Some examples are more blatant than others, but the message is the same – you are not good enough until…. you do the specific thing they are claiming on that particular day and at that particular time. “If you can’t be bothered to make dinner, I don’t even know what I’m getting from this relationship”, or “If you’d actually got a degree/some other form of qualification, you’d have something to talk about with my friends and wouldn’t feel so left out,” are all classic examples of this type of controlling behaviour.

  1. Veiled/overt threats

Threats of leaving or threats by the controlling person to hurting themselves can be as emotionally manipulative as physical violence. It is common for the person being controlled to feel stuck in a relationship, not out of fear for themselves, but because their partner may self-destruct or harm themselves if they were to leave. Others may be threatened with losing their home, access to children, or financial support if they leave a controlling or abusive partner.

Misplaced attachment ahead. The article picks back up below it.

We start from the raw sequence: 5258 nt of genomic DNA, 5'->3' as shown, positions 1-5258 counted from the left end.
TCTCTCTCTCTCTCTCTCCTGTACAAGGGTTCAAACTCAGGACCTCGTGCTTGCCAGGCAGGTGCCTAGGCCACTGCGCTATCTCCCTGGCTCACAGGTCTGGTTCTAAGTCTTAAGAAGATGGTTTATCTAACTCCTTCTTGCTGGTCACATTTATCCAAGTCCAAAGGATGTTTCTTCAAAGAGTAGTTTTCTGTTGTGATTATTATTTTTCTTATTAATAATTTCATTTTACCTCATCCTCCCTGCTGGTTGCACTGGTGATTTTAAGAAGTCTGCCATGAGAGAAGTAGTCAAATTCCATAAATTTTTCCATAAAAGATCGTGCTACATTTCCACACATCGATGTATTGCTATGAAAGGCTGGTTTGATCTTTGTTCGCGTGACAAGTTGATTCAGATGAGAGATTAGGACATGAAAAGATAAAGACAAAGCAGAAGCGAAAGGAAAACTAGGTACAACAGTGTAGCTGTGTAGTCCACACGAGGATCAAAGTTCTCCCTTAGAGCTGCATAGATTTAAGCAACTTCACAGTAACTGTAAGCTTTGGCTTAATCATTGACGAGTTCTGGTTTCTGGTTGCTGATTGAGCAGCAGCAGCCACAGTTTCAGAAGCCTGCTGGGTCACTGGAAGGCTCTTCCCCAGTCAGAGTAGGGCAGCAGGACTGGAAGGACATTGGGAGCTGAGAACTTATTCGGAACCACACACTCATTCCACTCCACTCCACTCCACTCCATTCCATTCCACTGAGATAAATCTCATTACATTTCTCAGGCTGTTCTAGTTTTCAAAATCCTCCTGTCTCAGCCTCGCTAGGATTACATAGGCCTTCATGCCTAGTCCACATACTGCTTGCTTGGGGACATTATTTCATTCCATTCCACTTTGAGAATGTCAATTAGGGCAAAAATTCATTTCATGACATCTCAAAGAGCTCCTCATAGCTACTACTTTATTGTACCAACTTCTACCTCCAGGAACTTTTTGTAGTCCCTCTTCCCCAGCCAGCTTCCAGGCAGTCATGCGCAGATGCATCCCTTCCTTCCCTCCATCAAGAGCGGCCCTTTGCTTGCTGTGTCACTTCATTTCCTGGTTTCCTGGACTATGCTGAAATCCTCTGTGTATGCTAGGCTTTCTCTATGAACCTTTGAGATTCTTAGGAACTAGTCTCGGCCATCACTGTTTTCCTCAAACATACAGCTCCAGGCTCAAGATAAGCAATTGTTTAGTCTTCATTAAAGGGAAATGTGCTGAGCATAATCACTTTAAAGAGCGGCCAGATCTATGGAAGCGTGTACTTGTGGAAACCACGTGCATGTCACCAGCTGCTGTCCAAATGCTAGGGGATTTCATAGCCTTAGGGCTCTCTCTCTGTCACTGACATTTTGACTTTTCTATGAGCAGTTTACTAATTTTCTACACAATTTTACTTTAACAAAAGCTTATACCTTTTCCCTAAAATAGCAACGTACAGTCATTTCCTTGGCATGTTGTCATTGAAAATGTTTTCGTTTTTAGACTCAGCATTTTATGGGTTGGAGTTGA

1. Using guilt

Many controlling people are skilled manipulators at making their partner’s emotions work in their favour. If they can make their partner feel a steady stream of guilt about everyday matters, then a lot of the work is already done, as their partner modifies their behaviour even when the controlling person is not even present.

  1. Creating a state of indebtedness

It is extremely common for controlling people to come on very strongly at the beginning of the relationship. However, upon closer inspection, many of those seemingly romantic gestures, such as expectations of serious commitment, taking you for expensive meals or outings,  or letting you use their car, can be used to control you. This is because it creates an expectation of quid pro quo, or you giving them something in return and can make it more difficult to escape as you feel increasingly beholden.

  1. Spying or demanding constant updates on your whereabouts